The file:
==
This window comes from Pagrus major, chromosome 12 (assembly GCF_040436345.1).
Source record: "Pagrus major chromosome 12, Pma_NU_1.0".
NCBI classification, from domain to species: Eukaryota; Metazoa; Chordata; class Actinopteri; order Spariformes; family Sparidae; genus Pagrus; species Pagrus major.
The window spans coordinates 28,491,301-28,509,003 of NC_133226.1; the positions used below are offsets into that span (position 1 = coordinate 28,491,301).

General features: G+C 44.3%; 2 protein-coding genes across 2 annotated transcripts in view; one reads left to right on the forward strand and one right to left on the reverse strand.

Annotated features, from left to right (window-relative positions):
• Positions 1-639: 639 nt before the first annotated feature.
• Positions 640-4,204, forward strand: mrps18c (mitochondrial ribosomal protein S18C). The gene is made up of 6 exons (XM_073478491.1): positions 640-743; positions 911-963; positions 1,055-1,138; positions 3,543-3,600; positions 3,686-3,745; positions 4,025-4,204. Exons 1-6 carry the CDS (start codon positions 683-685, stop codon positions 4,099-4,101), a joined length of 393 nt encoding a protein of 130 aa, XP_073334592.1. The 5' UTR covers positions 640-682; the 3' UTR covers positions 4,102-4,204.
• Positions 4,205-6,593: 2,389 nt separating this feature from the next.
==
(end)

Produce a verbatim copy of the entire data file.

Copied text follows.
This window comes from Pagrus major, chromosome 12 (assembly GCF_040436345.1).
Source record: "Pagrus major chromosome 12, Pma_NU_1.0".
NCBI classification, from domain to species: Eukaryota; Metazoa; Chordata; class Actinopteri; order Spariformes; family Sparidae; genus Pagrus; species Pagrus major.
The window spans coordinates 28,491,301-28,509,003 of NC_133226.1; the positions used below are offsets into that span (position 1 = coordinate 28,491,301).

General features: G+C 44.3%; 2 protein-coding genes across 2 annotated transcripts in view; one reads left to right on the forward strand and one right to left on the reverse strand.

Annotated features, from left to right (window-relative positions):
• Positions 1-639: 639 nt before the first annotated feature.
• Positions 640-4,204, forward strand: mrps18c (mitochondrial ribosomal protein S18C). The gene is made up of 6 exons (XM_073478491.1): positions 640-743; positions 911-963; positions 1,055-1,138; positions 3,543-3,600; positions 3,686-3,745; positions 4,025-4,204. Exons 1-6 carry the CDS (start codon positions 683-685, stop codon positions 4,099-4,101), a joined length of 393 nt encoding a protein of 130 aa, XP_073334592.1. The 5' UTR covers positions 640-682; the 3' UTR covers positions 4,102-4,204.
• Positions 4,205-6,593: 2,389 nt separating this feature from the next.